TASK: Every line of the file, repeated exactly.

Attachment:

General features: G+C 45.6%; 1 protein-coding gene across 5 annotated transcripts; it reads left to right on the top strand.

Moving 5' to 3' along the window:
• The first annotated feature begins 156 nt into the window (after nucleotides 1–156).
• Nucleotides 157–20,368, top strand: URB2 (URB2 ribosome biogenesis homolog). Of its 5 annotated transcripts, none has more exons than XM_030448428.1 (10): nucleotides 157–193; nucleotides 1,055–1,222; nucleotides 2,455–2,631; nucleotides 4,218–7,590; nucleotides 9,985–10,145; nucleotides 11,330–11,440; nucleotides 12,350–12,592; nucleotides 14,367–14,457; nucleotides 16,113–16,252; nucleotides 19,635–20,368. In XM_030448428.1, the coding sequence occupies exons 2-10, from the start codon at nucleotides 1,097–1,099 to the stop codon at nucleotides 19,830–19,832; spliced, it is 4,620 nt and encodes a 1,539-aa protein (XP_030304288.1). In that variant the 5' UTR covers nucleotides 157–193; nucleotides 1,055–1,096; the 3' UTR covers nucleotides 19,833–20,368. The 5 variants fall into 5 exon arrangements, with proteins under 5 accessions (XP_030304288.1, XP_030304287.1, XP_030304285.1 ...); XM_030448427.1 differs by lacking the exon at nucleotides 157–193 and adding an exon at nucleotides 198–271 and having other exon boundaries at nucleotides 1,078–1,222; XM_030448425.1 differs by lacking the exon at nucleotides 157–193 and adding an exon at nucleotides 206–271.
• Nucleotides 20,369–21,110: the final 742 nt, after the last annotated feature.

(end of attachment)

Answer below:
General features: G+C 45.6%; 1 protein-coding gene across 5 annotated transcripts; it reads left to right on the top strand.

Moving 5' to 3' along the window:
• The first annotated feature begins 156 nt into the window (after nucleotides 1–156).
• Nucleotides 157–20,368, top strand: URB2 (URB2 ribosome biogenesis homolog). Of its 5 annotated transcripts, none has more exons than XM_030448428.1 (10): nucleotides 157–193; nucleotides 1,055–1,222; nucleotides 2,455–2,631; nucleotides 4,218–7,590; nucleotides 9,985–10,145; nucleotides 11,330–11,440; nucleotides 12,350–12,592; nucleotides 14,367–14,457; nucleotides 16,113–16,252; nucleotides 19,635–20,368. In XM_030448428.1, the coding sequence occupies exons 2-10, from the start codon at nucleotides 1,097–1,099 to the stop codon at nucleotides 19,830–19,832; spliced, it is 4,620 nt and encodes a 1,539-aa protein (XP_030304288.1). In that variant the 5' UTR covers nucleotides 157–193; nucleotides 1,055–1,096; the 3' UTR covers nucleotides 19,833–20,368. The 5 variants fall into 5 exon arrangements, with proteins under 5 accessions (XP_030304288.1, XP_030304287.1, XP_030304285.1 ...); XM_030448427.1 differs by lacking the exon at nucleotides 157–193 and adding an exon at nucleotides 198–271 and having other exon boundaries at nucleotides 1,078–1,222; XM_030448425.1 differs by lacking the exon at nucleotides 157–193 and adding an exon at nucleotides 206–271.
• Nucleotides 20,369–21,110: the final 742 nt, after the last annotated feature.